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Jeremy Clarkson has become Britain's most famous farmer in a matter of months - and a new generation of eco-minded urbanites are following in his footsteps.
The former Top Gear presenter has won plaudits for his Amazon series Clarkson's Farm, which has seen him crowned Farming Champion of the Year by the NFU and praised for shining a light on the challenges faced by Britain's agricultural community.
But he is also one of a new breed of well-off "pioneer farmers" who are shunning the rat race to go back to the land, with the environment in mind.
Estate agency Strutt & Parker said that "non-farmers", including lifestyle buyers and green investors seeking to make money from sucking up carbon dioxide or providing habitats for nature, are now the main type of buyer in the South East and South West of England, making up almost half of farming purchases across England this year.
Alluring new life in the country
Christian Swaab, head of country sales in the Cheltenham office of estate agent Savills, said there has been a flurry of interest in people considering a new life in the country after the programme aired.
The company is marketing a small 24-acre farm in Ross-on-Wye as "perfect" for fans of Clarkson's Farm.
"In the last 20 months, we've seen people wanting to reinvent themselves and get fresh air, but not be too far flung.
"They want to have that bigger garden, bigger space, and then you suddenly see people that have got the money to go 'look, actually I want to go beyond this, I want to have a little farm' - what we call a 'gentleman's farm', where you've got rare breeds and things like that.
"Mr Clarkson's programme, which is brilliant, has put a little bit more petrol into the system, people thinking 'well can I become a small farmer? - a life change," he said.
Property agents Knight Frank said that buyers interested in environmentally-friendly ways of using the land are one of the key groups driving up prices for farmland, which have risen by almost four per cent in the past three months.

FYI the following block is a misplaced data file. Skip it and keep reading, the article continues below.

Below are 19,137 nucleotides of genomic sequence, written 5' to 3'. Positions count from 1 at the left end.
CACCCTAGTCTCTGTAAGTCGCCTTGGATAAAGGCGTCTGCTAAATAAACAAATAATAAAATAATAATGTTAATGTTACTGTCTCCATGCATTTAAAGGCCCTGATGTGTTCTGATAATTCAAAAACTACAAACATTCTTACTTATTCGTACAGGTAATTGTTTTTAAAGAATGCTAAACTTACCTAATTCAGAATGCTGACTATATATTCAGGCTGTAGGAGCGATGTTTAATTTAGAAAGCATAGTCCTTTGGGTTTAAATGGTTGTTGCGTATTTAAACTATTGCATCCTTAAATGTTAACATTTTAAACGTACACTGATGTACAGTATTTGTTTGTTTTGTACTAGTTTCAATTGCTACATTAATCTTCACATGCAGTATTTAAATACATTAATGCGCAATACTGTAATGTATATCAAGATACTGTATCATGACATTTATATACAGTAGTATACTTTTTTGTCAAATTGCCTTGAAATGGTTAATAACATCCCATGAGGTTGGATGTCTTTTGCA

"A lack of supply and strong demand, including from environmentally-focused buyers, are behind the rise," the company said.
Two new farmers are Brett Sacks, 34, and his partner Katie Forman, 35, who recently left their careers in banking and window-dressing at London department stores to raise pigs and a dairy herd on an eco-friendly farm in West Sussex, in a partnership with another couple.
Their move was "in search of fulfilment," Mr Sacks said. "The smallest things like seeing a plant break through the earth and then start growing or something bigger, like a cow calving - that that does give you enthusiasm, and passion, and vigour," he said.
Another new farmer is Sam Barcroft, 46, who sold his media company in 2019 and used the proceeds to buy a 98-acre farm in Herefordshire late last year.
"The entrepreneur in me wants to see if we can help by coming into an older farm and trying to figure out what a template might look like for a mixed use farm in the 21st century.
"We're starting from scratch, rather than the challenge faced by most landowners and farmers, which is having existing income streams and needing to keep them going. We don't face that same challenge," he said.
He plans to relay hedgerows on the land, following maps from the 19th century, and use cattle to fertilise the land naturally, as well as starting up a tourism business.
So many urbanites have moved to the area in recent years that locals call it "London Road," he said.
"One of our neighbours was head of digital at Deutsche Bank, and developed a lovely farm and is now a farmer, so it's not unusual here," he added.
Graeme Willis, agricultural lead at CPRE, the countryside charity, said: "New thinking, new ideas – new farmers – are to be welcomed, particularly if they are willing to take risks and invest new money in regenerating the land and finding healthier ways to produce food and improve the environment.
"Jeremy Clarkson is the most famous example of a growing army of wealthy pioneer farmers with the power to do just that."